Austerity: public sector cuts in Sheffield

by Barry Biddulph

Cuts in public services, jobs and wages have arrived in Sheffield.

Housing workers in Sheffield Homes, Sheffield council’s housing organisation, have seen the future. A shortfall or cut of £4.2 million has appeared in the housing budget for 2010/11. More cuts will follow in 2011/12. No accounts which an accountant would recognise have been put forward. Instead guesstimates of huge sums of money have been conjured up to suggest savings at the expense of jobs, wages and services.For instance an extension of the job freeze and lack of recruitment might save £600,000 as staff leave for other jobs. But what other jobs?  The number of Job opportunities has slowed down and will surely become only a trickle as the cuts bite.

Other planes have been suggested to save thousands of pounds in slashing services, or rather ‘redesigning’ services, in management jargon. One saving advocated by Peter Morton, the Director of Sheffield Homes is aimed at the low paid. If the lowest paid workers on each salary scale, which is the majority of the staff, voluntarily give up their increment or progression up the wage scale, this would save £700,000 this financial year 2010/11. The  increment would be lost and not regained. And there is no guarantee that jobs would not be slashed anyway. Even voluntary severance might not be adequate. And there is no spare money to make voluntary severance financially attractive.

There are twelve top bosses who earn more than £50,000. An increment freeze will not cause pain at the top. One comment in the staff suggestion box is to let the big earners take the full brunt of the cuts. Obviously this will not be acted on, but the workers on the lowest wage bands are expected to discriminate against themselves.

Senior management tactics have been to attempt to stampede staff into accepting the increment freeze or breaking their own contract of employment.There has also been an attempt to undermine the consultation process with the trade unions, by appealing directly to staff as individuals in an online survey in the context of fear mongering about job losses.  At a meeting on the 21st of January, the unions were given until the 5th of February to agree to the increment freeze. The unions’ response has been slow. The local leaders and regional officers of UNISON and GMB  simply reacted by insisting on consultation through procedure. No meetings of unions members were called, leaving management with the initiative. Management meetings were called to get over the management view. These were small local meetings to keep control and avoid one large staff meeting.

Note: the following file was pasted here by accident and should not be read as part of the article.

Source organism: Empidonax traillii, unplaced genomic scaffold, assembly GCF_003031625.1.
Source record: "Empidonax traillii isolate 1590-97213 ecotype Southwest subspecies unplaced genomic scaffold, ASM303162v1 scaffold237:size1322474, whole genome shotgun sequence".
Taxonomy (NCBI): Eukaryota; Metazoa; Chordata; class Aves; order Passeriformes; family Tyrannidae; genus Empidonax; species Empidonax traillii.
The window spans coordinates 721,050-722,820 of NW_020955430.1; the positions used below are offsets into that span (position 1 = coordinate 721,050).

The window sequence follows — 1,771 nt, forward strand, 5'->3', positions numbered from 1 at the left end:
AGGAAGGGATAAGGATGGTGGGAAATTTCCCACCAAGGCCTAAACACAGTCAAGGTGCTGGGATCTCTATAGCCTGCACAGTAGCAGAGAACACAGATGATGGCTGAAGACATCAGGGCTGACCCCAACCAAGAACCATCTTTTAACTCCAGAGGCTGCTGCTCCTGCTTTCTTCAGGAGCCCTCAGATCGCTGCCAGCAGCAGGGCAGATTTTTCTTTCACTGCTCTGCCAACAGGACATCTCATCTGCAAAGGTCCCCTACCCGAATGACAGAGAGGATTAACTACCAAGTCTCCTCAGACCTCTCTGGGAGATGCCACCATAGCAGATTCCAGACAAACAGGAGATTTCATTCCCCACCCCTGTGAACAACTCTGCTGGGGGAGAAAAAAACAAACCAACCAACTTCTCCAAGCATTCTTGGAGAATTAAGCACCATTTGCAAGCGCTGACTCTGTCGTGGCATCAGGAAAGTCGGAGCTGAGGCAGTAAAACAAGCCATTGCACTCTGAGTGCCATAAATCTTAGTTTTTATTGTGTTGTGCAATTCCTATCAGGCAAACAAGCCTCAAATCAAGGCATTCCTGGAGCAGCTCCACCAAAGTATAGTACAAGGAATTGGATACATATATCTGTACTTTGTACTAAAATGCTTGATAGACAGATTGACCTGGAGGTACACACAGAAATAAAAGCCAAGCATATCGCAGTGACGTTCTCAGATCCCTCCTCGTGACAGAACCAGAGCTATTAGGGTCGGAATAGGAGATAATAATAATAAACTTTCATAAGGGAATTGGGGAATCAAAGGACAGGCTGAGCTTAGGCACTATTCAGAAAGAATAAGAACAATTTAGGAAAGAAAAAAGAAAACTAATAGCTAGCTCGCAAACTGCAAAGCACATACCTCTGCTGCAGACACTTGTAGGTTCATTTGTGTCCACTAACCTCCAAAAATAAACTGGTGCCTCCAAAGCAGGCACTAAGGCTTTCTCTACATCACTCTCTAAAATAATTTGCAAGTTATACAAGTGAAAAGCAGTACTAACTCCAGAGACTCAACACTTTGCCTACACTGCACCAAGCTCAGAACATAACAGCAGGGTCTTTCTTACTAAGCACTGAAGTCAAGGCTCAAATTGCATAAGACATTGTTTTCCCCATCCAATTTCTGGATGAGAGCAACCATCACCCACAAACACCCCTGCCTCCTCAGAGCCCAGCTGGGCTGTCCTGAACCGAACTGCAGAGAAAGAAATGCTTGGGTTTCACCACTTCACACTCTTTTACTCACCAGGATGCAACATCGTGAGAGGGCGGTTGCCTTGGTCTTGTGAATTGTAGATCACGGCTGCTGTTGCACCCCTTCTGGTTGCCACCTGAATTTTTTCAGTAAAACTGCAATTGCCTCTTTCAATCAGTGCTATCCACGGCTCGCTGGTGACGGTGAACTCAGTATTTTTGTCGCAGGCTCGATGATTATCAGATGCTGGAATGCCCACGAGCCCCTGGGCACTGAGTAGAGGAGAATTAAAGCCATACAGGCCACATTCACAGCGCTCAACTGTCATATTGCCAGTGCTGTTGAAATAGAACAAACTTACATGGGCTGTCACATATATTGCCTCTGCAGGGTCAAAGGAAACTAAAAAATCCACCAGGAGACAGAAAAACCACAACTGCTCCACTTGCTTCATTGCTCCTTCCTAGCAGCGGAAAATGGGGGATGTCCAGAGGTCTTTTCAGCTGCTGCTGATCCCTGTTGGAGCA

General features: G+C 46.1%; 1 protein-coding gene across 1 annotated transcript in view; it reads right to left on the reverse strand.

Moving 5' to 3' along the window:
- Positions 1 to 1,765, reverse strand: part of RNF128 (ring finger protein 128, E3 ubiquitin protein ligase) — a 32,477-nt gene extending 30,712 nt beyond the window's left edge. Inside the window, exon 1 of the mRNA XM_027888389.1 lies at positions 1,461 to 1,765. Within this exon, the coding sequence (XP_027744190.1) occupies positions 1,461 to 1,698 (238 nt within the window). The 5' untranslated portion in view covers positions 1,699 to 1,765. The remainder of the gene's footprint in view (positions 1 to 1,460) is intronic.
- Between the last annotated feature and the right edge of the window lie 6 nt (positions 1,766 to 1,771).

But the management online survey of staff views following briefings by management seem to have alarmed at least one UNISON regional officer who backed up the call for a mass meeting of Sheffield Homes staff from housing shop stewards. The stewards’ meeting then unanimously called for a mass meeting to be held in the city centre. No doubt the official wanted a bargaining counter and needed to send a signal that proper procedures should be followed. But any fight back will be from a very low base of collective activity. Trade union delays and avoidance of strike ballots, plus the lack of trade union and branch meetings and the absence of publicity have been a prominent feature of recent years. There has been no collective tradition of fighting back. Anything from the grassroots has been frustrated in procedures designed to avoid damaging the partnership between employers and unions or class collaboration policies. To stop these austerity proposals we need to reinvigorate grassroots opposition.

The future of Sheffield Homes as a council ALMO, or Arms length management organisation, is in doubt anyway once the modernisation process has ended, probably in 2012. The New Labour government provided money to modernise council Housing in Sheffield and elsewhere not direct to Councils, but indirectly to ALMOs to facilitate housing transfer to non-council providers. Modernised council dwellings are more attractive to alternative landlords. In that sense, ALMOs are a halfway house. Sheffield Homes will be out on an unviable limb when the modernisation process is complete. This process is part of the dismantling of the council homes sector. The fall in capital expenditure on council housing has declined dramatically in recent decades along with a huge drop in the building of new council rented homes. What has not been lost to right to buy has been lost to government induced housing transfer: more than 70000 council homes have been transferred from council ownership. Council rents have been artificially jacked up at a time when more and more people in Sheffield and elsewhere desperately need cheap rented housing.